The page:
Operators claim 85% increase in OPEX threatens broadband target


• Seek regulator’s urgent intervention

Telecommunications operators, mainly the Tier II players, have drawn the attention of the Federal Government to the increase in network operating expenses (OPEX) in Nigeria, which they claimed had increased by 85 per cent in the last 15 months.

The Tier II operators, which include nTel, Smile, Spectranet, Swift and a host others, raised the alarm when they visited the Executive Vice Chairman of Nigerian Communications Commission (NCC), Prof. Umar Danbatta, in Abuja, at the weekend. They claimed that the rise in OPEX, among other challenges threaten their survival.

“Network OPEX of telecommunication operations has sky rocketed in the last 15months by over 85 per cent with revenues remaining relatively flat,” they complained.

They warned that if not adequately and timely tackled, the development is capable of derailing the Federal Government’s 2018 broadband target, where it hoped to increase Internet penetration by 80 per cent and deepen broadband penetration by 30 per cent.

The Tier II operators, which are broadband companies, urged the NCC to take immediate and decisive steps to avert the looming threat of strangulation, which its members currently face.

Operators present at the meeting with the NCC EVC were the managing directors and chief executive officers of Smile Communications, and Spectranet, Godfrey Efeurhobo, and David Venn respectively.

The Director Regulatory and External Affairs, nTel, Osondu Nwokoro, and the Chief Commercial Officer, Swift Networks, Chuma Okoye, represented their respective CEOs.

The operators warned of possible systemic industry failure with likely negative collateral and great national socio-economic implications in the offing.

According to them, the industry is in a situation where all operators are finding it difficult to justify the required investment case for additional CAPEX for network capacity expansion to improve quality of service to customers.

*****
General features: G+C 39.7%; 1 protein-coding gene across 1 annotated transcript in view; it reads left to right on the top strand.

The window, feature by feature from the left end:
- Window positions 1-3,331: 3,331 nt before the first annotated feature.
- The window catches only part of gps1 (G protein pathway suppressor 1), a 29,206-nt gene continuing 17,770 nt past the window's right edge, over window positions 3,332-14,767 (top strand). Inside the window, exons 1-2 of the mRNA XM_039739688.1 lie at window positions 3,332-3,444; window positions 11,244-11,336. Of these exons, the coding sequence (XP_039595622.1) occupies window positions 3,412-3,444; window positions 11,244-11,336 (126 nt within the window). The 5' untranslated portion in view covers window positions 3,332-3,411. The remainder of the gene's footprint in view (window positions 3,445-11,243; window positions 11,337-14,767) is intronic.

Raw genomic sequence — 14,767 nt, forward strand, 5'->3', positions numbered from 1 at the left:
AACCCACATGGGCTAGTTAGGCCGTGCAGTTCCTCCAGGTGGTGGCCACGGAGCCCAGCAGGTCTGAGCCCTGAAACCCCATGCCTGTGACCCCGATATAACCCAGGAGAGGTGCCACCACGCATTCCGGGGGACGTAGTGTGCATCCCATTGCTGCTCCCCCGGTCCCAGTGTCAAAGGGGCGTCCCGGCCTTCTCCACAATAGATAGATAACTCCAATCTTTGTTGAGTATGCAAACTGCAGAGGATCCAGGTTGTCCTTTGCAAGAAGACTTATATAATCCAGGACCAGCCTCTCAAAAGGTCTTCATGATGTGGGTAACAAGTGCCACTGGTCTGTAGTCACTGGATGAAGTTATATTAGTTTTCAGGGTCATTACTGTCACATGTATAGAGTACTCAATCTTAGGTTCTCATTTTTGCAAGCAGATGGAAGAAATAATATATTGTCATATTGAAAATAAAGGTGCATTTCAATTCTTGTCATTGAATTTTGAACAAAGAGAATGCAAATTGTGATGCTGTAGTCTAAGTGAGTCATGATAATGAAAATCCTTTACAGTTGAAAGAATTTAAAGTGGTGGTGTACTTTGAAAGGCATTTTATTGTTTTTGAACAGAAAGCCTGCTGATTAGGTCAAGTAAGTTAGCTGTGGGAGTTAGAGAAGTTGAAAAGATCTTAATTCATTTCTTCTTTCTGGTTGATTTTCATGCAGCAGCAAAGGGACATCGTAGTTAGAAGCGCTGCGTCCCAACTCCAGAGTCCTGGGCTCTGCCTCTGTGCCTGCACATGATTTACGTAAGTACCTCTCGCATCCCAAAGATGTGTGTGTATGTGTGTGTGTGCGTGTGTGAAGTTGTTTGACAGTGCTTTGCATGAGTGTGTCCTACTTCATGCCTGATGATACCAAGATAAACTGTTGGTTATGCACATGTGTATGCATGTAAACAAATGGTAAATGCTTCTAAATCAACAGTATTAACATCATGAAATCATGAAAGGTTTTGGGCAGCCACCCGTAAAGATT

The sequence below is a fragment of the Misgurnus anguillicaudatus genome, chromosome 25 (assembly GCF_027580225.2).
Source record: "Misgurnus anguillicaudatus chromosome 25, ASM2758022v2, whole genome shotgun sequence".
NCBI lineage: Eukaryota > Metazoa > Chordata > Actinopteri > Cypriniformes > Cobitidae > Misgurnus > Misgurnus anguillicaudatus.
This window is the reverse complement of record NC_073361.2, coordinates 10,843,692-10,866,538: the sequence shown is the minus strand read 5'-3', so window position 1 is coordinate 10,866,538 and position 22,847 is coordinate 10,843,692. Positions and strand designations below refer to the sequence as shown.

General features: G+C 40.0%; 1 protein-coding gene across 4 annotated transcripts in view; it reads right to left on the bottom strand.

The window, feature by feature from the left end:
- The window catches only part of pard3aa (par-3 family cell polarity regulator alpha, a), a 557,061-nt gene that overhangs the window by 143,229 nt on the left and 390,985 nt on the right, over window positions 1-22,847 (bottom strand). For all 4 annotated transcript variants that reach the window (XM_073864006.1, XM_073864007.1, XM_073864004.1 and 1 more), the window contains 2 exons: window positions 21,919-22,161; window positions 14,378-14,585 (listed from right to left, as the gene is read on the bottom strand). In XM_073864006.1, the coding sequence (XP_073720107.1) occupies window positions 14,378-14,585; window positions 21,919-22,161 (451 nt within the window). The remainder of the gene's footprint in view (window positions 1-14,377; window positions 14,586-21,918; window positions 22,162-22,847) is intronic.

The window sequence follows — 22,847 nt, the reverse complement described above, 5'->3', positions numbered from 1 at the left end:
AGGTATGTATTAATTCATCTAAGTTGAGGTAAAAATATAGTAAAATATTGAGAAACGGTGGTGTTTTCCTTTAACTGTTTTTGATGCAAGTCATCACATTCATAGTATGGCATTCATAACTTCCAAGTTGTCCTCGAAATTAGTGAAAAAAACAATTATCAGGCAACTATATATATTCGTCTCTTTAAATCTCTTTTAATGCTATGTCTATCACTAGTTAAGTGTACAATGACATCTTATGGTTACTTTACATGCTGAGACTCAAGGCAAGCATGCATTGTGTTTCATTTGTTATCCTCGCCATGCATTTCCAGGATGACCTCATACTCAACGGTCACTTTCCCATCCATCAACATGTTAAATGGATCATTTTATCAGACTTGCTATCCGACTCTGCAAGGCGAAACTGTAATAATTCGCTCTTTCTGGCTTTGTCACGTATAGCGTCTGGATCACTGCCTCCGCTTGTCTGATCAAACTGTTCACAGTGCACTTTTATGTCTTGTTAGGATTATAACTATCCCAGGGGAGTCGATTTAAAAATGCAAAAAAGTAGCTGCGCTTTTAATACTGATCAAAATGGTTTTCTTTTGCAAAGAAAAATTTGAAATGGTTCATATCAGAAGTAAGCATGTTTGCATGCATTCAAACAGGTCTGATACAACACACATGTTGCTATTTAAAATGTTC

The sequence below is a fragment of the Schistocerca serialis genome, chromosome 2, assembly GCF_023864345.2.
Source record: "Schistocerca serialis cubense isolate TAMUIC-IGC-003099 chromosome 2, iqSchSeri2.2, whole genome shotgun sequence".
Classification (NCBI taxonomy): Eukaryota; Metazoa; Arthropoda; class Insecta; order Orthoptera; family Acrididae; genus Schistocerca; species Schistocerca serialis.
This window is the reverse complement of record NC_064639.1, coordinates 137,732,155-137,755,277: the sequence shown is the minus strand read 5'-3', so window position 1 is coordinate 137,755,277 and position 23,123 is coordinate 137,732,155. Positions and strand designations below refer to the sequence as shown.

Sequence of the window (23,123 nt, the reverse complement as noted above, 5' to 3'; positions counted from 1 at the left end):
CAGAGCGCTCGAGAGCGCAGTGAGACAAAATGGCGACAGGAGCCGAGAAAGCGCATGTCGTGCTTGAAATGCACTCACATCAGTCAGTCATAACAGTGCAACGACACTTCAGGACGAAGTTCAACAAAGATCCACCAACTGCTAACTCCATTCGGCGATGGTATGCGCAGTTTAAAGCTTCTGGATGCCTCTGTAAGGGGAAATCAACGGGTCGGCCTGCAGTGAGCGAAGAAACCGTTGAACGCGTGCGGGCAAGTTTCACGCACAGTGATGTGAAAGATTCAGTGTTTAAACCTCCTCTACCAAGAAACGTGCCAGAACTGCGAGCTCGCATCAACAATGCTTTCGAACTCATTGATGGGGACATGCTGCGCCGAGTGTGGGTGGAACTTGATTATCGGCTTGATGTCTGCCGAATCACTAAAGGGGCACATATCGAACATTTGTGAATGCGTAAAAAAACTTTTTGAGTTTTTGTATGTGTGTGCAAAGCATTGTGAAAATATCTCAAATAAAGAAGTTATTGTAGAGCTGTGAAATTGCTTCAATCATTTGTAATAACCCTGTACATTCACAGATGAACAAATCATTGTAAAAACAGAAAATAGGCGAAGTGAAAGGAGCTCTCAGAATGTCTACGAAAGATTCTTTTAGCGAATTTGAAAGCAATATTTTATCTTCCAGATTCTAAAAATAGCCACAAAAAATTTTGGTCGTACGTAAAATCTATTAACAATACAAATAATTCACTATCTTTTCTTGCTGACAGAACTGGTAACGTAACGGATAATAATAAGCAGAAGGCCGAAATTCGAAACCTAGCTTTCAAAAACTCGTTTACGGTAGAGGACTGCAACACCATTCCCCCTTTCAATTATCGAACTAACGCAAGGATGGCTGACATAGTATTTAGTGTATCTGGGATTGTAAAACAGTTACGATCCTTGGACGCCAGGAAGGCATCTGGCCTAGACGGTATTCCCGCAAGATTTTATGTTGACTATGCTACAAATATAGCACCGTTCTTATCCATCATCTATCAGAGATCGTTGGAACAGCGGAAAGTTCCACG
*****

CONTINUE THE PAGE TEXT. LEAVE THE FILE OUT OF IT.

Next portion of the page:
Most operators, they observed, are currently struggling with meeting obligations to their suppliers particularly network vendors, TowerCos and servicing Loan obligations. This worrying trend, they noted, includes even some of the Tier I operators.

According to them, “a perfect storm is brewing and if not headed off will result in the collapse of key players in the industry. This is because the domino effect of bankruptcy of any of the Tier I or Tier II operators on the entire ecosystem particularly, banking, employment, corporate and SMEs businesses constitutes a major threat to the Economic Recovery and Growth Plan of the current administration.

“Such bankruptcy and consequent collapse will also substantially lessen competition with its attendant deleterious impact on consumer choice and attainment of the Broadband objectives of the country.”

The chief executives noted that the NCC’s declaration of 2017 as, the Year of the Telecoms Consumer can be derailed by the failure of operators to deliver on the expected quality of service. This is particularly on data throughput and experience due to the weak investment case to support additional CAPEX as a result of deteriorating market conditions.

Symptoms of the declining fortunes of operators, they said, are already evident in the market, as debts continue to grow and overall service quality continues a downward trend.

“As it is, there is a grave threat to the Broadband Agenda of the government and expected dividend from growth in broadband penetration envisaged in the Economic Recovery and Growth plan 2020. This threat, will materialise if the market is not sanitized and the Tier II Operators are not protected to encourage and justify the capital investment required to continue to invest and improve Broadband penetration in the country.”

The Tier II operators also bemoaned their deteriorating fortunes due to predatory pricing and cross subsidy of data using voice by Tier I operators, who possess significant market power, and urged NCC to intervene immediately.

While applauding the various interventions of the NCC in engaging other stakeholders in ameliorating the difficulties that operators face, they expressed their gratitude to Danbatta for intervening with the CBN to reduce the burden of foreign exchange liquidity.

They also commended him for his role in leading the campaign to educate the populace that base stations do not cause cancer. They however implored him to protect the Tier II Operators so that their operations will not collapse.




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